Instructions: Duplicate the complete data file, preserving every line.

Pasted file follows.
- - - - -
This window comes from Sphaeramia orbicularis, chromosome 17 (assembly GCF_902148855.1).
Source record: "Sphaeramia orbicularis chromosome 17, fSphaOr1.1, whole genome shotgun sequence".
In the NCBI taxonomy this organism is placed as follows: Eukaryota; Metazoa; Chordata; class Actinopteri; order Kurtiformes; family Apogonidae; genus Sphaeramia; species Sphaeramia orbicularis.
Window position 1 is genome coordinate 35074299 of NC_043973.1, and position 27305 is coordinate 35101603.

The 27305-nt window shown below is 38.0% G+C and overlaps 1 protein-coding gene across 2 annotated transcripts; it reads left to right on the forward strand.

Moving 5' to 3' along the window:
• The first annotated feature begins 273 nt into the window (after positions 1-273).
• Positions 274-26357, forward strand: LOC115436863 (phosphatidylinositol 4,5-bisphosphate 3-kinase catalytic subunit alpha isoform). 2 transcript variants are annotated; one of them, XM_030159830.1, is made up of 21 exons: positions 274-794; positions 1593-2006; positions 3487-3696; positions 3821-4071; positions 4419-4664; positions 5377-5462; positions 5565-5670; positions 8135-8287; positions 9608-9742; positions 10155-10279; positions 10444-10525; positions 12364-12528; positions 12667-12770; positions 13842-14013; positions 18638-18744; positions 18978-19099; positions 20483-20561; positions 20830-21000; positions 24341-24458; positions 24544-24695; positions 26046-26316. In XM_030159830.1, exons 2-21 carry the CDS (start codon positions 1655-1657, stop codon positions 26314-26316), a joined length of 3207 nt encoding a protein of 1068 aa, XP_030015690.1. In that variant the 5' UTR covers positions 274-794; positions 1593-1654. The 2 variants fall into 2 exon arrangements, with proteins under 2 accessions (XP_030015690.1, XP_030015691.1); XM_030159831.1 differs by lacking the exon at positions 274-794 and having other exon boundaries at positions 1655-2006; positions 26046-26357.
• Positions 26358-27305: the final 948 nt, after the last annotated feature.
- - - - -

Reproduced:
This window comes from Sphaeramia orbicularis, chromosome 17 (assembly GCF_902148855.1).
Source record: "Sphaeramia orbicularis chromosome 17, fSphaOr1.1, whole genome shotgun sequence".
In the NCBI taxonomy this organism is placed as follows: Eukaryota; Metazoa; Chordata; class Actinopteri; order Kurtiformes; family Apogonidae; genus Sphaeramia; species Sphaeramia orbicularis.
Window position 1 is genome coordinate 35074299 of NC_043973.1, and position 27305 is coordinate 35101603.

The 27305-nt window shown below is 38.0% G+C and overlaps 1 protein-coding gene across 2 annotated transcripts; it reads left to right on the forward strand.

Moving 5' to 3' along the window:
• The first annotated feature begins 273 nt into the window (after positions 1-273).
• Positions 274-26357, forward strand: LOC115436863 (phosphatidylinositol 4,5-bisphosphate 3-kinase catalytic subunit alpha isoform). 2 transcript variants are annotated; one of them, XM_030159830.1, is made up of 21 exons: positions 274-794; positions 1593-2006; positions 3487-3696; positions 3821-4071; positions 4419-4664; positions 5377-5462; positions 5565-5670; positions 8135-8287; positions 9608-9742; positions 10155-10279; positions 10444-10525; positions 12364-12528; positions 12667-12770; positions 13842-14013; positions 18638-18744; positions 18978-19099; positions 20483-20561; positions 20830-21000; positions 24341-24458; positions 24544-24695; positions 26046-26316. In XM_030159830.1, exons 2-21 carry the CDS (start codon positions 1655-1657, stop codon positions 26314-26316), a joined length of 3207 nt encoding a protein of 1068 aa, XP_030015690.1. In that variant the 5' UTR covers positions 274-794; positions 1593-1654. The 2 variants fall into 2 exon arrangements, with proteins under 2 accessions (XP_030015690.1, XP_030015691.1); XM_030159831.1 differs by lacking the exon at positions 274-794 and having other exon boundaries at positions 1655-2006; positions 26046-26357.
• Positions 26358-27305: the final 948 nt, after the last annotated feature.